We are very honored to be finalists in 2014 American Magazine Awards for General Excellence in the Special Interest category
, especially considering the excellent other magazines in the group: Modern Farmer
, Los Angeles Magazine
, and the Hollywood Reporter
The whole point of remaking Landscape Architecture Magazine over the past four years has been to bring out of relative obscurity the huge range of the difficult and inventive work that landscape architects are doing to put our treatment of this planet on a better path. The work is happening at all scales. It happens around small creeks, gardens, town streets, and playgrounds on up to whole watersheds, transit systems, and shorelines.
Landscape architects are wise and dedicated people, and many of their best efforts come through in the ways they gather knowledge across a range of other arts and sciences and factor it in to the reality they know better than anyone: What land can and cannot sustain. The thinking is adventurous, and the stories are so good they practically tell themselves. They just need a home, and that’s what the whole LAM staff strives to give them. Of course, we could not do it without our loyal readers or the amazing support we have here at ASLA, which sees LAM as one of the numerous ways it can work to keep pushing landscape architects to the front of the game in design and environmental stewardship.
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Shangri La Botanical Gardens, Jeffrey Carbo Landscape Architects. 2012 ASLA Award, General Design.
Another ASLA Professional Awards cycle is upon us! This is your yearly chance to get your best work in front of a fantastic jury and potentially broadcast to a global audience of your peers and potential clients. If your work is honored, it will be published in LAM’s annual awards issue in October. The awards will be presented at the ASLA Annual Meeting & EXPO in Denver in November.
Some people don’t enter because they’re shy or believe their projects won’t catch the jury’s attention. But you must play to win: “My advice: Believe in your work,” says Jeffrey Carbo, FASLA, of Jeffrey Carbo Landscape Architects & Site Planners in Alexandria, Louisiana. Carbo’s first national ASLA award, for the Cane River Residence in 2005, came on his third try. That award “was a springboard to other projects, including the project that won an award in 2012,” which was the Shangri La Botanical Gardens in Orange, Texas.
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Shute’s Folly Island: Redefining Tourism Site Plan. Courtesy Zheming Cai.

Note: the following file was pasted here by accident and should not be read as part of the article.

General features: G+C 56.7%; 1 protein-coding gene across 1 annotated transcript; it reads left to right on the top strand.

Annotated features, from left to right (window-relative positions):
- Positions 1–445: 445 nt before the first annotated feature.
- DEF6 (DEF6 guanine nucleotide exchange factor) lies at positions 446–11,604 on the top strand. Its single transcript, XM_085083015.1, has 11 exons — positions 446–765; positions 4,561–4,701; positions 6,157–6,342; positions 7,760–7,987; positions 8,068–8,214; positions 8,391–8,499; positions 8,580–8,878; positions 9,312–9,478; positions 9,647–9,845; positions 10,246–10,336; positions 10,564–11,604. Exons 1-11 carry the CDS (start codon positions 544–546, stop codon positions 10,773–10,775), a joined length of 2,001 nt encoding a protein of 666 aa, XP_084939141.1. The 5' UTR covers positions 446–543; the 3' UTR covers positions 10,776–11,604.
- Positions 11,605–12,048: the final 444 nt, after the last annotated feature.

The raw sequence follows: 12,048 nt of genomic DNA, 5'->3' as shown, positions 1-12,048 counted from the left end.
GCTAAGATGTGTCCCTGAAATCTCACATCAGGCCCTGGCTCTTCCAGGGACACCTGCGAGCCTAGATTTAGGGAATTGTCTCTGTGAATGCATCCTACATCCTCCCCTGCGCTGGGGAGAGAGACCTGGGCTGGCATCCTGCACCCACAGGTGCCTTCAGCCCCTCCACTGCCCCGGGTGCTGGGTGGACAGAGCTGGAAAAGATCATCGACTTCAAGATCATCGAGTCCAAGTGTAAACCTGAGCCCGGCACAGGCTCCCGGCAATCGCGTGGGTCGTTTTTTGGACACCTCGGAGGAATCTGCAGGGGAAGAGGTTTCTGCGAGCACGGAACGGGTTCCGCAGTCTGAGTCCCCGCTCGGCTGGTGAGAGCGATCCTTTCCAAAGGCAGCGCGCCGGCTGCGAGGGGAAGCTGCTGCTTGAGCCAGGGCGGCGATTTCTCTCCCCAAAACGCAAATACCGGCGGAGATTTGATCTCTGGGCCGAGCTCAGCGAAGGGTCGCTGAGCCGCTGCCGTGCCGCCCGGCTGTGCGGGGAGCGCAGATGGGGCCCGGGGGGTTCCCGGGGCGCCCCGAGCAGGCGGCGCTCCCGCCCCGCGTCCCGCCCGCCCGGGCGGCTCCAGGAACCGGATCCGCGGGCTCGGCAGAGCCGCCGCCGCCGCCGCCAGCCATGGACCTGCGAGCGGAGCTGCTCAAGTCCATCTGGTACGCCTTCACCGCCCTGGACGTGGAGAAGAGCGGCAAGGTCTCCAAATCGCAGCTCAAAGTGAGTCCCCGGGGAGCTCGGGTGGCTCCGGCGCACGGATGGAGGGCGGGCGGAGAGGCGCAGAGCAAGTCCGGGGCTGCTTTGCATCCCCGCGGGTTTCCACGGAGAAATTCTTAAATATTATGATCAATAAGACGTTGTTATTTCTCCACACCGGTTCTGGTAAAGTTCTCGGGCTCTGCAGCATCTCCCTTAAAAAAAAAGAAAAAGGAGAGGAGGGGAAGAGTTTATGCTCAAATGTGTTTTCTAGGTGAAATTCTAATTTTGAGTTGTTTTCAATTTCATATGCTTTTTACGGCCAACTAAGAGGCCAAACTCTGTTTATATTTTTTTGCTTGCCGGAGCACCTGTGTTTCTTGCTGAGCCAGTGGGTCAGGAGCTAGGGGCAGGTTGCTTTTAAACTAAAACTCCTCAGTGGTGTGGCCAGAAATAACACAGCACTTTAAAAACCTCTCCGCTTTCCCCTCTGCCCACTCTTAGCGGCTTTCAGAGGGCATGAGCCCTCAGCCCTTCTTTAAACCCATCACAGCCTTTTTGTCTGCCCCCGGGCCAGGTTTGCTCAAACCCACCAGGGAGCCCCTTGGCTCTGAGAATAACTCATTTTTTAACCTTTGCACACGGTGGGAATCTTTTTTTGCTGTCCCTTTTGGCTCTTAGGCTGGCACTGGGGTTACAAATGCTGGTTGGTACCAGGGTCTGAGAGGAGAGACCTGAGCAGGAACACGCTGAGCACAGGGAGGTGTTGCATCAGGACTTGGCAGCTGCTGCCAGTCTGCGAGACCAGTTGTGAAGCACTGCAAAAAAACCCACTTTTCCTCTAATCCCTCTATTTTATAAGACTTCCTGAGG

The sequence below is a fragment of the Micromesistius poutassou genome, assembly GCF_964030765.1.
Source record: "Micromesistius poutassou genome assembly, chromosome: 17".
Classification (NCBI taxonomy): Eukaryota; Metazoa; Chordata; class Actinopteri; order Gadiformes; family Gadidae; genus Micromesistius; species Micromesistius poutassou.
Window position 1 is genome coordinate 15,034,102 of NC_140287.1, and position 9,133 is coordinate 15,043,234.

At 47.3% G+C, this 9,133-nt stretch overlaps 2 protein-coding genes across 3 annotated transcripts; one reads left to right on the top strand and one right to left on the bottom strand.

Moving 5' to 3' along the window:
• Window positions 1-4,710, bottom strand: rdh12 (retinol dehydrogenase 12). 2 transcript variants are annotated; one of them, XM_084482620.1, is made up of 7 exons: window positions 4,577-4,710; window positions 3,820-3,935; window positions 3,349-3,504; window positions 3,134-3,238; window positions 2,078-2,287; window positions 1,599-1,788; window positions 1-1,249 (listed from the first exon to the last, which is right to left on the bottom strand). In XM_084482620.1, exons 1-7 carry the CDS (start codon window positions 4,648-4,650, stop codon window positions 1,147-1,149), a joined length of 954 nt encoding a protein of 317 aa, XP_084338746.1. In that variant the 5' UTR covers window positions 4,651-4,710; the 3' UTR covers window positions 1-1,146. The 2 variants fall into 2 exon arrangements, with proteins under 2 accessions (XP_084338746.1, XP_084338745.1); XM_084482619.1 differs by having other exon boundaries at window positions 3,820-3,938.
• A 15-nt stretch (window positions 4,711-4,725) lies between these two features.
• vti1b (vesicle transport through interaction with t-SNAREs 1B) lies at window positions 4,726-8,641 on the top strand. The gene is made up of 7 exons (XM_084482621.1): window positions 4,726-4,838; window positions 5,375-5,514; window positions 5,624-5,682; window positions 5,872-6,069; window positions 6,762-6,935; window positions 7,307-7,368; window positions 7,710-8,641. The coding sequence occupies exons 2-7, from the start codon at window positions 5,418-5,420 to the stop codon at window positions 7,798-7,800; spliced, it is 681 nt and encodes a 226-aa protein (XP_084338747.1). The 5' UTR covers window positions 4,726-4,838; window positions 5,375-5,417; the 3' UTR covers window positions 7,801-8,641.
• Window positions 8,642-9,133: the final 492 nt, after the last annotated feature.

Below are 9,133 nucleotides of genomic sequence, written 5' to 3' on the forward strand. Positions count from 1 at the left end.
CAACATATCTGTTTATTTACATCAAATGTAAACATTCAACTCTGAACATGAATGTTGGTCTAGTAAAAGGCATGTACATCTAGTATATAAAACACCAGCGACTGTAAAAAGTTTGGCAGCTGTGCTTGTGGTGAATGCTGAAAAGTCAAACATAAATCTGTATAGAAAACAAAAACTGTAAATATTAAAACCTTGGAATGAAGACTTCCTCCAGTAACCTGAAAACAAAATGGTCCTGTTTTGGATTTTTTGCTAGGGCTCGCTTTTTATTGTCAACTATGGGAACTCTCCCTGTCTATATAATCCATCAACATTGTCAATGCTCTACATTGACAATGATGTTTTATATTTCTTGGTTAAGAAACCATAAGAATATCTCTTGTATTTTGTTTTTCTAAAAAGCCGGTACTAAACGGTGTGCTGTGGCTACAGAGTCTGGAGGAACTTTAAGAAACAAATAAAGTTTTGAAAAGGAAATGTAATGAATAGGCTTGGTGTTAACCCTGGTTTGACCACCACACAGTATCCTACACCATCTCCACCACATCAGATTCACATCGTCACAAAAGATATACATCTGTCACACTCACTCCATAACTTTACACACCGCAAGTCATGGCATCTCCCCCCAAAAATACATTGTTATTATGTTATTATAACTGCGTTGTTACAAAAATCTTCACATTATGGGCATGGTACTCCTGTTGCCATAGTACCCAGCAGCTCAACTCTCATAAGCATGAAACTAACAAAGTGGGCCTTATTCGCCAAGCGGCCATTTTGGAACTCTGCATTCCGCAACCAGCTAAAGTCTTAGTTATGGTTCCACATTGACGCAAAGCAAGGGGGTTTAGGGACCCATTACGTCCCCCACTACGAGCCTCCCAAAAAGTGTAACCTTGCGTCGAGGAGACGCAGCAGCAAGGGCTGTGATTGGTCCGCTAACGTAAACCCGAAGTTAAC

Undergraduate Zheming Cai’s ASLA award-winning student project to reimagine the historic military site of Shute’s Folly Island off coastal South Carolina took on the twin behemoths of preservation and tourism and forged them into a refined solution that balanced the site’s architectural and landscape histories. The project, Preservation as Provocation: Redefining Tourism, won a 2013 ASLA Student Honor Award and was praised by the “very impressed” jury for its sophistication. Cai’s design of the historic fortification “broke away from the military history” and “built on other reasons to visit,” according to the comments. Now a student at the Harvard Graduate School of Design, Cai talked with us about how to use flooding as an interpretive tool for historic places, understanding the genius loci, and taking a landscape perspective on tourism.
You won the ASLA Student Honor Award for a project that was about preservation and tourism in South Carolina while you were a student at Purdue University. Can you tell us how you got interested in these two concepts and how you chose the site?
This was my senior capstone design project. The previous semester, I had taken a more architecturally oriented historic preservation course with Ken Schuette, who is also my adviser. I had focused on community, cultural heritage, and downtown areas, so that took some of my initial interest in that direction. Schuette discovered a student competition for Castle Pinckney sponsored by the American Institute of Architects and the Association of Collegiate Schools of Architecture. He asked me if I had any interest in doing a competition for my capstone, and I said yes, I will do it.
The reason I picked this competition was that I was reading through their brief and they had this attached image of the castle (Castle Pinckney). Lots of my undergrad research is on the genius loci, the spirit of a place, and it reminded me a lot of the picturesque Tintern Abbey kind of image, and that got me really excited. I’m a landscape architect, so I wanted to stick my hat into the ring and do this competition from a landscape perspective. I didn’t win because my project wasn’t architectural enough, which was pretty interesting.
So initially it wasn’t my intention to apply for an ASLA award, but my adviser highly recommended it. At the time, I had graduated already and I was traveling in Yellowstone with my parents, so I had to put it all together in a little cabin.
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Posted in ASLA, AWARDS, BIRDS, BROWNFIELDS, CITIES, COMPETITIONS, ECOLOGY, ENVIRONMENT, POLLUTION, RECREATION, SOIL, WATER, WILDLIFE on December 10, 2013 |
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Edison Park Site Proposal: A raised circulation system embraces a contained dredge production facility. Images courtesy of Matthew D. Moffitt.
The Penn State undergraduate Matthew Moffitt won the 2013 ASLA Student Award of Excellence in General Design by showing that not all dredge is created equal. Moffitt’s project, Dredge City: Sediment Catalysis, uses dredged material from the Maumee River, a tributary of Lake Erie, to restore a brownfield site, reestablish migratory bird stopovers, and connect urban and ecological systems, all in the context of an elegantly detailed park. By processing the material dredged from a shipping channel on the Maumee, Moffitt looked at Toledo, Ohio, the most heavily dredged port in the Great Lakes, and asked how one of the lake’s greatest polluters—the Maumee dumps a considerable amount of phosphorous into Lake Erie, causing algae blooms among other problems—can become a source of lifeblood for the city. We talked with Moffitt, who now works at Michael Van Valkenburgh Associates, about how he conceived the project and how dredge is becoming a hot research topic.